Back-to-school signifies peak season has begun for supply chains, but this surge is tame compared to ramping up for the end-of-year holiday surge. Every organization needs a plan in place. If they don’t, supply chain managers – especially in retail, e-commerce, food and beverage, and CPG – will face a bumpy ride.
Even factoring in inflation, consumer spending will rise 4.5% for the 2023 peak season. Powered by increased consumer confidence, the forecast is $1.328T. This presents a mixed bag for the supply chain. While disruptions and difficulties have eased somewhat, economic conditions remain uncertain. With lingering disruptions such as the war in Ukraine, critical part shortages, plus energy crisis and natural disasters in Europe, this peak season will prove challenging for underprepared supply chain executives.
There’s still time to act. This article examines the pressures of peak season, the importance of agility in meeting challenges, the impact and importance of data and technology, and how to build more supply-chain resilience for future peak seasons.
What supply chain managers can expect during peak season
Customer expectations have never been higher for on-time delivery; increased demand and order volume increase its importance. Although manufacturing inventory levels continue to fall, retail inventory rose. Peak season presents an opportunity to offload excess, but there’s still the matter of moving it while staying profitable and satisfying customers.
Offloading inventory and keeping customers happy requires efficient transportation and supply chain solutions. While supply chain disruptions have eased, plenty of existing and potential issues could impact timely delivery.
Time to pivot: An agile strategy to meet peak season challenges
A flexible supply chain offers many advantages, but they require supply chain managers to be agile and able to make real-time adjustments on the fly. Agility requires full partner collaboration and sharing important data that can streamline processes. Data also heavily influences constructing contingency plans with predictive analytics that prepare for the unexpected. Today’s state-of-the-art supply chain widely shares as much information as possible.
Save money and time by leveraging data and predictive analytics
If you’re not using data to direct decision making, you’re just guessing. Data allows more confident decisions and a proactive mindset. Data can also save you money by predicting customer behavior, future demand and provide insights to help your supply chain target potential cost savings. Inventory is optimized, lead times shrink, and supplier performance improves.
Predictive analytics use historical data to predict future outcomes, and can optimize routes to reduce transportation costs, offering actionable insights for steps like service level downgrades and consolidation opportunities that save money.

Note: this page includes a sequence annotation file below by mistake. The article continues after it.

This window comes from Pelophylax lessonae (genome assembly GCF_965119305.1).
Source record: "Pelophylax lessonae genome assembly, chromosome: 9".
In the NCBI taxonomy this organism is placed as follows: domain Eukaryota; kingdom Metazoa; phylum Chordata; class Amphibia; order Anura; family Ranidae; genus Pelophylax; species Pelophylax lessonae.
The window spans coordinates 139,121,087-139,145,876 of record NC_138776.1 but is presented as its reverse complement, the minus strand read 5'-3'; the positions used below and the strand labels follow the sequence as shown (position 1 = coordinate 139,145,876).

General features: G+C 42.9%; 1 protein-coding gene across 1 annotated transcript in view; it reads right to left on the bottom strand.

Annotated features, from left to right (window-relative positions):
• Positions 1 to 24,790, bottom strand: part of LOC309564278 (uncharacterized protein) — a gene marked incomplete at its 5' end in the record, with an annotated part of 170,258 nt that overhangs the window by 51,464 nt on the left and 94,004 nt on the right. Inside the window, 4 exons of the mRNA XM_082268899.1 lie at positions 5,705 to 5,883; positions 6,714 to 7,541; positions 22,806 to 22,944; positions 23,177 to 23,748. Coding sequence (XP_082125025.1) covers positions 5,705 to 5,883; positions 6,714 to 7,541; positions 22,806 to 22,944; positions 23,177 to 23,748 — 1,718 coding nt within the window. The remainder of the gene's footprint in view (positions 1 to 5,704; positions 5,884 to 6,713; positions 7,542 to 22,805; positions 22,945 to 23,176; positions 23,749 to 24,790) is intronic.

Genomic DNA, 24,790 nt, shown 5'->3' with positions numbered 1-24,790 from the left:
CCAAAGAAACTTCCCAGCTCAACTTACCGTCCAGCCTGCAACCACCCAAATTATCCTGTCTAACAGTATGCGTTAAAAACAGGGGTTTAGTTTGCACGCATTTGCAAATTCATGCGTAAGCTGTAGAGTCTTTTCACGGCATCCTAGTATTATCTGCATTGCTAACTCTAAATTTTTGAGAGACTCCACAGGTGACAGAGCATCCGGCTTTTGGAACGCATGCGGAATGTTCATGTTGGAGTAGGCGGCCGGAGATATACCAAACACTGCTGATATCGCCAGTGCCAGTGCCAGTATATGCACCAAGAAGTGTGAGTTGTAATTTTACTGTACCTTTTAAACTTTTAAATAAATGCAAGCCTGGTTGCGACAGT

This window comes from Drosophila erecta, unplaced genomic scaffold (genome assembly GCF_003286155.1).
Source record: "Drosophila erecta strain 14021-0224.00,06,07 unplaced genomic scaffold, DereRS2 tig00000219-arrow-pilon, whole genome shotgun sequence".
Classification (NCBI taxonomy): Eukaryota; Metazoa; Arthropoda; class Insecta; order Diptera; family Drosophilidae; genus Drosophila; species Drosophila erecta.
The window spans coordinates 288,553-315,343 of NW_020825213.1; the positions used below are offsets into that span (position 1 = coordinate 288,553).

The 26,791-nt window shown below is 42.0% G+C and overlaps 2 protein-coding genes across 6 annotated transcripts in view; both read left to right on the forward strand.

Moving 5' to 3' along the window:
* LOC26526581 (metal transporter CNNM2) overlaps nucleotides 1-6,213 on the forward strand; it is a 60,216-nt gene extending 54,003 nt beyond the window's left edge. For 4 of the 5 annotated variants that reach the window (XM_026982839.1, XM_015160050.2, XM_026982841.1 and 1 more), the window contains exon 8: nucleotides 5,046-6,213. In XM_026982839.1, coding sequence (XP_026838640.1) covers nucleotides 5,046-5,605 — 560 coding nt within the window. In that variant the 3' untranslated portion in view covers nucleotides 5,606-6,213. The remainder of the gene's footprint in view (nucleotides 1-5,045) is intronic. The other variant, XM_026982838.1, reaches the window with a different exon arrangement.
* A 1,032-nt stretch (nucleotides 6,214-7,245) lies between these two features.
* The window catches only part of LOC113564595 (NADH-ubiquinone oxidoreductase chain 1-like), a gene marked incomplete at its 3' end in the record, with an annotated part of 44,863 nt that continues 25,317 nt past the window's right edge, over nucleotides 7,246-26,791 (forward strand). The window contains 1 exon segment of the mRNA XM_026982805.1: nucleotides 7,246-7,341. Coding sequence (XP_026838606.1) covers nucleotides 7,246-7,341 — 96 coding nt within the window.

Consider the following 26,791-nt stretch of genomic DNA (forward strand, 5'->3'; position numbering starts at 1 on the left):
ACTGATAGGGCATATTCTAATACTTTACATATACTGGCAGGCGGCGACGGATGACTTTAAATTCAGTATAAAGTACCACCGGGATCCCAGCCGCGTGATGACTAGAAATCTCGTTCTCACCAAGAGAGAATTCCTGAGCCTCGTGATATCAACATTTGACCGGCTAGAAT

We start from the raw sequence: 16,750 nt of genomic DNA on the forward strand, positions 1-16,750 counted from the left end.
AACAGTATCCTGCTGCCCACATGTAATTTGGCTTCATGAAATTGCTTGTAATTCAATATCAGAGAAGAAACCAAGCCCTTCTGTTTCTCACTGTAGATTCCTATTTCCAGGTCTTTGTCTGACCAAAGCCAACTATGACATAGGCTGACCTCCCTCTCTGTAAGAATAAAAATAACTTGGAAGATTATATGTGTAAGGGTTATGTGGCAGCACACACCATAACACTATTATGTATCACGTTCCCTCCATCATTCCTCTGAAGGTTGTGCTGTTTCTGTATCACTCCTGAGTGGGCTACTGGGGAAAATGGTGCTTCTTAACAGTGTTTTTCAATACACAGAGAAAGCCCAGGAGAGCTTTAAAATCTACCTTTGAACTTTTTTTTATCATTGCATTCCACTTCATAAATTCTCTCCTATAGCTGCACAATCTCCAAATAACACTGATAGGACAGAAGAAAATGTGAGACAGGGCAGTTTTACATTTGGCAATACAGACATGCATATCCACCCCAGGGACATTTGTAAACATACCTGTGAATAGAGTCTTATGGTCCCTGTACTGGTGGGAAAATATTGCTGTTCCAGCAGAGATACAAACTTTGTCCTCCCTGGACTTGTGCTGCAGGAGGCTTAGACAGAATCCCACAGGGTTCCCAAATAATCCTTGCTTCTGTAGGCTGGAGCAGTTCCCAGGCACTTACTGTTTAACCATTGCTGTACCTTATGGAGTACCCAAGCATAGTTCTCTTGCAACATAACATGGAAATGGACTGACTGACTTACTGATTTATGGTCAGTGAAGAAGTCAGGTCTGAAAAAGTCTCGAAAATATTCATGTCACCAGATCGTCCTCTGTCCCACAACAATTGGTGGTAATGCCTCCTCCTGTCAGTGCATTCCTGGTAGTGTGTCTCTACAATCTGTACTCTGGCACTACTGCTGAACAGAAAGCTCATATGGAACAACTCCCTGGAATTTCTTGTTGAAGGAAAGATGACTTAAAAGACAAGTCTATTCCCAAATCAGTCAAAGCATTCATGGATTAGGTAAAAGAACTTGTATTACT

Embrace technology to enhance efficiency
The modern supply chain relies on innovative technology. Implementing a digital platform that integrates with your Transportation Management Systems (TMS) and Warehouse Management Systems (WMS) is key for an efficient, seamless, end-to-end supply chain. Providing an all-in-one solution offers complete visibility.
Technology automates routine tasks to optimize resources and facilitates robust communication and stakeholder collaboration. You can leverage data to improve agility for peak season and beyond.
By integrating a digital platform like RyderShare™, you can track every shipment in real time, which lets you:
- Monitor assets and vehicles
- More effectively manage inventory
- Optimize routes
- Increase warehouse distribution and operational efficiency
- Improve customer experiences
Looking ahead to 2024
The best teacher is experience. Because you don’t know what 2024 will hold, it is essential to learn from the past. This entails conducting a thorough post-peak season analysis with supply-chain and transportation logistics data gathered during 2023 peaks. You’ll identify supply chain successes and failures, identifying strengths, weaknesses, opportunities, disruptions, and threats.
Collect feedback from all stakeholders, including relevant in-house departments. Using collected data and your TMS analysis, you can establish a timeline to implement changes before peak 2024 arrives.
Supply chain resilience is defined as the capacity to withstand or recover quickly from difficulties. This characteristic marks the successful supply chain – one optimized for both effectiveness and cost. In the context of your supply chain, what does that mean? Embrace the Boy Scout motto: Be prepared.
Building resilience for future peak seasons means investing in workforce training and readiness, technology adoption, and continuous improvement. Look closely at your supplier network; diversify if the data recommends it. Diversifying your transportation partner network is also vital. It reduces risk and boosts resilience in the face of disruptions and market fluctuations. Resilience requires outlining options and choosing the correct one.
Peak seasons create unavoidable challenges. However, they can be managed with an agile, data-centered approach that utilizes technology to provide high visibility and enable resilience. As supply chains and transportation logistics evolve, it’s the proactive, flexible supply chain manager who will succeed by leveraging data from mistakes and triumphs to build a resilient supply chain that can weather even the trickiest peak season.